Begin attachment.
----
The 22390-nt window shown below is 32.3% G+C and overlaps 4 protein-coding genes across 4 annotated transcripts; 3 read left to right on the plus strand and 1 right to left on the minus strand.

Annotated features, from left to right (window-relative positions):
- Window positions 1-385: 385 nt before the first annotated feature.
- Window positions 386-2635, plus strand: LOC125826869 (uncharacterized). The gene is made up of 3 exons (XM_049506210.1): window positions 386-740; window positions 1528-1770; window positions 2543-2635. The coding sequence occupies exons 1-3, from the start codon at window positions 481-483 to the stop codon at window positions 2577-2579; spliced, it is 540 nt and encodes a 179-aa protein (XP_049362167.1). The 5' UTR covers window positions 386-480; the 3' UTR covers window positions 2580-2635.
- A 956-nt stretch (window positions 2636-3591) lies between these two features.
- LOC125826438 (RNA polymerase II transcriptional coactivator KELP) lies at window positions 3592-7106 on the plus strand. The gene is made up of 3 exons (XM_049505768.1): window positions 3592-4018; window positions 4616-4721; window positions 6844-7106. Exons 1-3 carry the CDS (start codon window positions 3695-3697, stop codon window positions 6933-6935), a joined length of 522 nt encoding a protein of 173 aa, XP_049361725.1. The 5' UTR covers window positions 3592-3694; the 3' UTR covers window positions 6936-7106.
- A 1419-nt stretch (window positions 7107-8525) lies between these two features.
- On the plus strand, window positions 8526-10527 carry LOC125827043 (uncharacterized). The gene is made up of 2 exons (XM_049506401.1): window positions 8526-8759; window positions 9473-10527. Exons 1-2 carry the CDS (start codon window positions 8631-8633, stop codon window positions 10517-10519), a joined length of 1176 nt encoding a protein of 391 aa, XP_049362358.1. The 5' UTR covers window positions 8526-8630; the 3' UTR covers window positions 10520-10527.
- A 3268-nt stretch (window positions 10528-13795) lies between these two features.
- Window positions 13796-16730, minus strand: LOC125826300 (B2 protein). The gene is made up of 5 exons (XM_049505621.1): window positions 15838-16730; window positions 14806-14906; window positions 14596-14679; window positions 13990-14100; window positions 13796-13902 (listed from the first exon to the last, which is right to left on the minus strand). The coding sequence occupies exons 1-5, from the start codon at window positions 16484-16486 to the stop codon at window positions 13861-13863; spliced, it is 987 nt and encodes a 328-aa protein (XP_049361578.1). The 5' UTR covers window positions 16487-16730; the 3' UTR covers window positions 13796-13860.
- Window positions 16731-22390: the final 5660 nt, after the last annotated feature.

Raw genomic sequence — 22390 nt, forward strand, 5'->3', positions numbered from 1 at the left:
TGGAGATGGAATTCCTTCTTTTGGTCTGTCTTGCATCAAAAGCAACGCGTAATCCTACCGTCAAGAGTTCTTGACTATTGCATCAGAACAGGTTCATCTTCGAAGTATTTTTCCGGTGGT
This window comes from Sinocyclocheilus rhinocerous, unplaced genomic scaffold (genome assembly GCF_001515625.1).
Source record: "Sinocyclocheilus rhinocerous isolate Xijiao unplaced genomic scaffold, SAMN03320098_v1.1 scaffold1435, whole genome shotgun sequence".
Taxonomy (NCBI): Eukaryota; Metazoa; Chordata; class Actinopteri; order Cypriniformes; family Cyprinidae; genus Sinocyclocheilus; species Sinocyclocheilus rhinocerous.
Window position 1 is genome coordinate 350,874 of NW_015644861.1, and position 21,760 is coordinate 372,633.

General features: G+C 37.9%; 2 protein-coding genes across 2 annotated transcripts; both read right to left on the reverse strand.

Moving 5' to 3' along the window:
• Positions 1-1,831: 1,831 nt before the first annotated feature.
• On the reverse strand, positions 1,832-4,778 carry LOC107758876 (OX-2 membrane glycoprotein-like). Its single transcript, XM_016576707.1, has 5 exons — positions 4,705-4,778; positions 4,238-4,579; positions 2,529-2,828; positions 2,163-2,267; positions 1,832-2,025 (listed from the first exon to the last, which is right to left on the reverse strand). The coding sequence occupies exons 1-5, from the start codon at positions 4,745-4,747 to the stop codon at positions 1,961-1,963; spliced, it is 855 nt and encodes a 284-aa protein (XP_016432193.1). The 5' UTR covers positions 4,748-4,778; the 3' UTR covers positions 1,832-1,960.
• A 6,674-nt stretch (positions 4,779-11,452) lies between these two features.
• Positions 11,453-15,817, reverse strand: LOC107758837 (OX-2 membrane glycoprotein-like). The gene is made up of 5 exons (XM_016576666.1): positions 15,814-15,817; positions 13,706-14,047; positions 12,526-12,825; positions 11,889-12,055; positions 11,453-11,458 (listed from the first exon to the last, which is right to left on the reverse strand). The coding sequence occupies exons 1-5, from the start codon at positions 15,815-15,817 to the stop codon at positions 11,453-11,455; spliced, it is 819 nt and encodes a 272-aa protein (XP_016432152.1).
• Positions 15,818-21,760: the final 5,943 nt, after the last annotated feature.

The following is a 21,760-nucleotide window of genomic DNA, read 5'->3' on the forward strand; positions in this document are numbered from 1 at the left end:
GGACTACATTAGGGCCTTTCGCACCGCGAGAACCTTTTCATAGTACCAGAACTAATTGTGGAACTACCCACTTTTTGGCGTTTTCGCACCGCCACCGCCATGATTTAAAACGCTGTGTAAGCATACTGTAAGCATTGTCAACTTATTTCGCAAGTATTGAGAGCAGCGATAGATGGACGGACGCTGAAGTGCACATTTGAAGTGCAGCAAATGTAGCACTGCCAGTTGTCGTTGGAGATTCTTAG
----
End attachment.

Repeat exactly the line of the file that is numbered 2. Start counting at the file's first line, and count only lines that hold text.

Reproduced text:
Annotated features, from left to right (window-relative positions):